“The Handmaid’s Tale” Is Powerful And Eerily Relevant Yet Has Rich Filmmaking
Caution: Major spoilers ahead.
While a story about a patriarchal, totalitarian regime feels so relevant that is literally frightening, The Handmaid’s Tale still manages to be fascinating to watch thanks to the creative team involved. It offers chills that are scarier than Jason Voorhees killing airheaded teenagers for countless Friday the 13th sequels within a span of three episodes yet it is still a rich piece of filmmaking that dares you to keep watching.
The Handmaid’s Tale is based on a 1985 novel by Margaret Atwood that is set in a society known as Gilead where certain women who are able to have children are forced to serve as Handmaids for couples unable to have children and bear children for them. The story reolves around a handmaid named June (Elisabeth Moss), given the name “Offred,” who always has her head down, trying to survive another day, reflecting on her free life when she was both a wife and a mother.
Within the first few minutes of the first episode, I was already hooked. One of the main reasons is the strong performances. Elisabeth Moss easily carries the show on her shoulders as Offred, delivering a mix of frail vulnerability mixed with sly humor and a persistent self-awareness of her true identity. Even as those around her force their will upon her, Offred never loses sight of who she once was or is.
But while Moss’ work is completely aces, her fellow supporting actresses aren’t any less spectacular; Ann Dowd is chilling with caricatural precision as the villainous mentor of the Handmaids named Aunt Lydia, Yvonne Strahovski showcases brittle vulnerability as Serena Joy, the barron wife of Offred’s commander, Samara Wiley provides magnetic comfort within the constraints of her limited screen time as Offred’s best friend Moira, and Alexis Bledel is a complete revelation as Offred’s fellow Handmaid Ofglen.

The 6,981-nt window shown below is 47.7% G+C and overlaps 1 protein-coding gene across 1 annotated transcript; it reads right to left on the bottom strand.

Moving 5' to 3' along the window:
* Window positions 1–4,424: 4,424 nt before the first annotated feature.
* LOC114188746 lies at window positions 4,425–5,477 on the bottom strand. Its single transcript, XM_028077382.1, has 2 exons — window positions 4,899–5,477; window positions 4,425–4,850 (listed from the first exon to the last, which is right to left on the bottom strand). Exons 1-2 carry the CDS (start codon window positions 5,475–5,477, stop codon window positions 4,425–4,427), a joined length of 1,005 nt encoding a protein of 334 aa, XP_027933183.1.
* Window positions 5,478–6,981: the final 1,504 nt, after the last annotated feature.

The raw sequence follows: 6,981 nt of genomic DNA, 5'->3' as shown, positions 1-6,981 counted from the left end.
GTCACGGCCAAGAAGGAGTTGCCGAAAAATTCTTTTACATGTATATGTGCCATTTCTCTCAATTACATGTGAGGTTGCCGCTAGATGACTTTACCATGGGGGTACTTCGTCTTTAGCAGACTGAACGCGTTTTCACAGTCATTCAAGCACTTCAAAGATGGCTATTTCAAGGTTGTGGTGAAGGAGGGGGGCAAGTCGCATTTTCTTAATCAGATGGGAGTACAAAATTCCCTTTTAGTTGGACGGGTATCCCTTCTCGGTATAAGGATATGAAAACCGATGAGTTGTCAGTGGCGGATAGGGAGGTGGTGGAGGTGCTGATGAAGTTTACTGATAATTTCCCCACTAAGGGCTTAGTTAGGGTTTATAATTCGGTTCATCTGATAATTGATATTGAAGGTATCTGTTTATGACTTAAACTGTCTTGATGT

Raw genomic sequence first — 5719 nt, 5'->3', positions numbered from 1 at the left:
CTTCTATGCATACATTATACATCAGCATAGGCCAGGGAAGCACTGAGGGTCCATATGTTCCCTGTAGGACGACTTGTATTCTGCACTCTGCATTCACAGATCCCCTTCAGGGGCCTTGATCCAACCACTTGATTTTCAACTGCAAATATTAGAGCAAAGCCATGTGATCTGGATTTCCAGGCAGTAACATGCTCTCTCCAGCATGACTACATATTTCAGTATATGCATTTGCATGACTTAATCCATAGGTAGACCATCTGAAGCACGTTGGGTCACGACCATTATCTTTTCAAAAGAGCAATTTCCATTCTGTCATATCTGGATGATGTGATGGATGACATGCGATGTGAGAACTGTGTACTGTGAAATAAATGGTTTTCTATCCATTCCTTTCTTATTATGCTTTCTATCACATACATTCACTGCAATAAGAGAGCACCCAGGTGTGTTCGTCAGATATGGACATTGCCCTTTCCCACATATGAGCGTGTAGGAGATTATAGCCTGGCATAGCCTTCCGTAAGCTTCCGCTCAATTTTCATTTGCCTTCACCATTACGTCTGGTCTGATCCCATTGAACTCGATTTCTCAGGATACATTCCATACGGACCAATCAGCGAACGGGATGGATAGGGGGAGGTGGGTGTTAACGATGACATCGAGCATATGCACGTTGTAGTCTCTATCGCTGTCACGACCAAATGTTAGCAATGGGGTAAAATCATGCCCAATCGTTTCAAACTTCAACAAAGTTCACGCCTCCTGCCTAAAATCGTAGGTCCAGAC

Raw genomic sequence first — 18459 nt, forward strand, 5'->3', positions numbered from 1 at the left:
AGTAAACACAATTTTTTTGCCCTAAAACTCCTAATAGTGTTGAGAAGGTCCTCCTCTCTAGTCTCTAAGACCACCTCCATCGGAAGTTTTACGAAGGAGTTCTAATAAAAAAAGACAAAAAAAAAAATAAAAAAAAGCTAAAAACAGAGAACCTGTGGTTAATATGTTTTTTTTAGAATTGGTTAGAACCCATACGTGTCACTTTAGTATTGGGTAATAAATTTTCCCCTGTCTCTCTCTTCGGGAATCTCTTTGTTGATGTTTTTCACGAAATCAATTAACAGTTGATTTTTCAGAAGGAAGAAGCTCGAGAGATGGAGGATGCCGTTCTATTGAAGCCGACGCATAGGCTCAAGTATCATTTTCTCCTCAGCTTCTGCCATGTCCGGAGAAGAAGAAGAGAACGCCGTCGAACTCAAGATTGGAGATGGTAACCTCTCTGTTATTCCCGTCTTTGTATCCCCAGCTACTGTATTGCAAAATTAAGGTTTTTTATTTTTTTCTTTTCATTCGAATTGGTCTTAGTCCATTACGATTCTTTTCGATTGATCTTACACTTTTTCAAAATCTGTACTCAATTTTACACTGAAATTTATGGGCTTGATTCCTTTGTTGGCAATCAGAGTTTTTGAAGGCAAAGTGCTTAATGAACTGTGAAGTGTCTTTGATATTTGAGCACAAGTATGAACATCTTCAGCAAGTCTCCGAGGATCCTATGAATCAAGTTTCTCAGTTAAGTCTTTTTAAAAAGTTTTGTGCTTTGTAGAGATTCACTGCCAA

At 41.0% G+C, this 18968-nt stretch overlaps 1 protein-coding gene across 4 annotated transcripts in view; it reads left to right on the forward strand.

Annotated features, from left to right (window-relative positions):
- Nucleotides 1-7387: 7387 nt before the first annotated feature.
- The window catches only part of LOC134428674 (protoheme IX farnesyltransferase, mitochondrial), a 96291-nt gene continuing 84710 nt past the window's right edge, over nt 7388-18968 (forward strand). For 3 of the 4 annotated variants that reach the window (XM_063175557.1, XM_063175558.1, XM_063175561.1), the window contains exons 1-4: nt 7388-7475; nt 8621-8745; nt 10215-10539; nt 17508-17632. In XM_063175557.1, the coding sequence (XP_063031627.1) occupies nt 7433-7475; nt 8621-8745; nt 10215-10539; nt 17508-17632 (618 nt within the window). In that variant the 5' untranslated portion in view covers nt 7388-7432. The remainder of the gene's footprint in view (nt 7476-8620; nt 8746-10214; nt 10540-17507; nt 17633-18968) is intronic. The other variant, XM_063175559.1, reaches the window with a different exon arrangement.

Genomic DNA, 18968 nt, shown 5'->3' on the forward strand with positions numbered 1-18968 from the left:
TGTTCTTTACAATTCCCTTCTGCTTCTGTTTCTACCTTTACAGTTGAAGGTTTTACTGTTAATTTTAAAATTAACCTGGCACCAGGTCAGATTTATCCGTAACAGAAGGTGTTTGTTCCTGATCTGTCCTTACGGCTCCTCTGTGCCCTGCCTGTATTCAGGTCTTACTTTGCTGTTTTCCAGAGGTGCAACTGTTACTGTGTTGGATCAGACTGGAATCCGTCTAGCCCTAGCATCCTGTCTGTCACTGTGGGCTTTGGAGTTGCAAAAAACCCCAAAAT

Bledel initially brings a thorny wit that is similar of Offred’s, only it is more vocal as opposed to Offred’s humor being showcased through internal voiceover narration. But in the third episode known as “Late,” Bledel does some of the most heart wrenching acting you will see on television. The genius of her work on that episode is that she hardly utters a single word. The horror and despair being showcased is all in her eyes. Ofglen becomes put to trial simply for being gay and as she watches her lover become executed, it had me personally on the verge of tears. Even though we never got to see the relationship between Ofglen (whose real name is Emily) and her lover, when they show a wordless affection for one another, it feels like we still get a sense of how loving their relationship is. But what adds to the heartbreak of that scene is how the camera never cuts away from the sheer horror taking place.
The setting of the story along with its tone is ultimately grim. But interestingly, thanks to the aesthetics involved in the filmmaking, it becomes impossible to look away. For instance, the cinematography by director/executive producer Reed Morano is luminous enough to contrast with the grim setting. Also, the colorful costume design by Ane Crabtree is also distinctively magnetic with the Handmaids wearing blood-red dresses to represent how they are the “vessels” for the Wives they work for and who wear light blue. Lastly, there is the writing that includes Offred’s internal monologues packed with dry wit to add some levity to the show’s more serious tone.
So in spite of the eerie timeliness surrounding the show, The Handmaid’s Tale is already an innovative work of art worth binge watching. It features terrific performances all around along with magnetic filmmaking. This is a show not to be missed.
Grade: A+ (First three episodes)